On Sept. 1, 1905, Alberta was officially declared to be the newest province in Canada, along with Saskatchewan. Carved out of the Northwest Territories, this new province needed to have an election.
Alexander Rutherford, the leader of the Liberal Party, had been appointed as the premier of the province by George Bulyea, the Lt. Governor of Alberta, on Sept. 2, 1905.
While Alberta had its premier, there still had to be an official election.
Before getting to that election, a few things had to be ironed out as the new province came into being. The two main parties were the Liberals and the Conservatives, but in the North West Territories assembly, there had been the Liberal-Conservatives. Many of those MLAs jumped over to the Liberals when the Liberals formed the initial government on Sept. 2. Why were the Liberals asked to form the government? That comes down to the fact that at the time, the federal government was led by Sir Wilfrid Laurier, a Liberal prime minister.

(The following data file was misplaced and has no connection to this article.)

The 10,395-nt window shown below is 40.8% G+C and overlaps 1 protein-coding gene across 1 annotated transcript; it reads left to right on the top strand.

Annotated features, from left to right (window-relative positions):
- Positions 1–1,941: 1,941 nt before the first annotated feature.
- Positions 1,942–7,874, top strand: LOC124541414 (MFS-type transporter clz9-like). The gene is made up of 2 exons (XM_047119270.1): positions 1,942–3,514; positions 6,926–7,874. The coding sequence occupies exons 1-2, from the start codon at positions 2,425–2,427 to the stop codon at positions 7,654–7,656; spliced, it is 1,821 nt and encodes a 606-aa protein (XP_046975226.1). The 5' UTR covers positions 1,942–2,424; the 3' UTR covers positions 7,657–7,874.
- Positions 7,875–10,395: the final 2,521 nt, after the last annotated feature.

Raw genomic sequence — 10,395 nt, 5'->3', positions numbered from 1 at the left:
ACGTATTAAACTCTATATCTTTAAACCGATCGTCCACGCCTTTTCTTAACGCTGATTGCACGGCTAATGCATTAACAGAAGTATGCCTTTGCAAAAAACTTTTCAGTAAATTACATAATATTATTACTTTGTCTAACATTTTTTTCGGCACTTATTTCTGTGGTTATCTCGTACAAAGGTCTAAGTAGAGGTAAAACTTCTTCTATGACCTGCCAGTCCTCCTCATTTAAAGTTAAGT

For the Conservatives, they were in a difficult situation as their leader, Frederick Haultain, who had been the premier of the North West Territories from 1897 to 1905, had moved to Saskatchewan. The man they chose to lead them was a young Calgary lawyer named R.B. Bennett.
The two main issues for this campaign were education within the new province, and the capital city. At the time, Edmonton had been named the temporary capital of Alberta until a decision could be made by the elected provincial government.
Both Edmonton and Calgary wanted to be named the capital, due to the impact it would not only on the local economy, but the reputation of the city.
The Liberals campaigned on Edmonton becoming the capital, with Attorney General Charles Wilson Cross assuring crowds in the city that Edmonton would remain the capital. All 13 northern Conservative candidates supported Edmonton as the capital as well, as it was beneficial to them since their constituents wanted to be closer to the capital if it was in Edmonton.